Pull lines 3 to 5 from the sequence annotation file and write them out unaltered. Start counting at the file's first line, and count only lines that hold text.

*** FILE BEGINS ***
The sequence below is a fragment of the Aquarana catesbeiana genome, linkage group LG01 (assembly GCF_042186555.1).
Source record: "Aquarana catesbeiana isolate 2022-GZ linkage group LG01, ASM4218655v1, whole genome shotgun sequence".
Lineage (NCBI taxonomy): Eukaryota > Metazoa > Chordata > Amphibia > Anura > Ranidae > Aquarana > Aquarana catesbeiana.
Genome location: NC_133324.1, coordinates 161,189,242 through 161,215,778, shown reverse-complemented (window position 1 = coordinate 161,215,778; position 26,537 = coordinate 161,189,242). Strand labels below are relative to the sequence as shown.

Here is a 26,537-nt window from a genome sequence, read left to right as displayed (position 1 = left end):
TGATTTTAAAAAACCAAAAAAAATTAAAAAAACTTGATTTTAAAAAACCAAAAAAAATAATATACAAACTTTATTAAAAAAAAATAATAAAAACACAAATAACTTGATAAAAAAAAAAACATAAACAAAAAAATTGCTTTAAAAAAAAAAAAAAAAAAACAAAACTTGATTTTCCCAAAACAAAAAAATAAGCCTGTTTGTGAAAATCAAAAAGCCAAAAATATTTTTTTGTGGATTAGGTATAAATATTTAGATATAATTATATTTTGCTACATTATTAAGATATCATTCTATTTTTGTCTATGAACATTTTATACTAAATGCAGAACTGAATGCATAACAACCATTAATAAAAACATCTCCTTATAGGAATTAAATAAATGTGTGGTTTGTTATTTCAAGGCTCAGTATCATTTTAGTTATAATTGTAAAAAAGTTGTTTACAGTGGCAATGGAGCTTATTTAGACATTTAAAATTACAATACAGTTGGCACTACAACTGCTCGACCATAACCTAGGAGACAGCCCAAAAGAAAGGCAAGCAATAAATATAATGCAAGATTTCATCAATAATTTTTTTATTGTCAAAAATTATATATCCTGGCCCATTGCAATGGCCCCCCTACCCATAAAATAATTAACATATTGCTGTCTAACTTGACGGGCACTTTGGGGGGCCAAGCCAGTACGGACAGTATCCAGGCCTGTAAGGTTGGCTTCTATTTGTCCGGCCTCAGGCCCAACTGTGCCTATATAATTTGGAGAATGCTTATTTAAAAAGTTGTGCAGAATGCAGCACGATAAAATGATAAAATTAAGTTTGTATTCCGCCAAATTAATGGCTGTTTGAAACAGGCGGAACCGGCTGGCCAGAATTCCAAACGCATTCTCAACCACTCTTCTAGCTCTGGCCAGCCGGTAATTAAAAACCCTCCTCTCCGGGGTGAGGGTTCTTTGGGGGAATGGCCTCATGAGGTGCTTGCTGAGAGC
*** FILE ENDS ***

Lineage (NCBI taxonomy): Eukaryota > Metazoa > Chordata > Amphibia > Anura > Ranidae > Aquarana > Aquarana catesbeiana.
Genome location: NC_133324.1, coordinates 161,189,242 through 161,215,778, shown reverse-complemented (window position 1 = coordinate 161,215,778; position 26,537 = coordinate 161,189,242). Strand labels below are relative to the sequence as shown.

Here is a 26,537-nt window from a genome sequence, read left to right as displayed (position 1 = left end):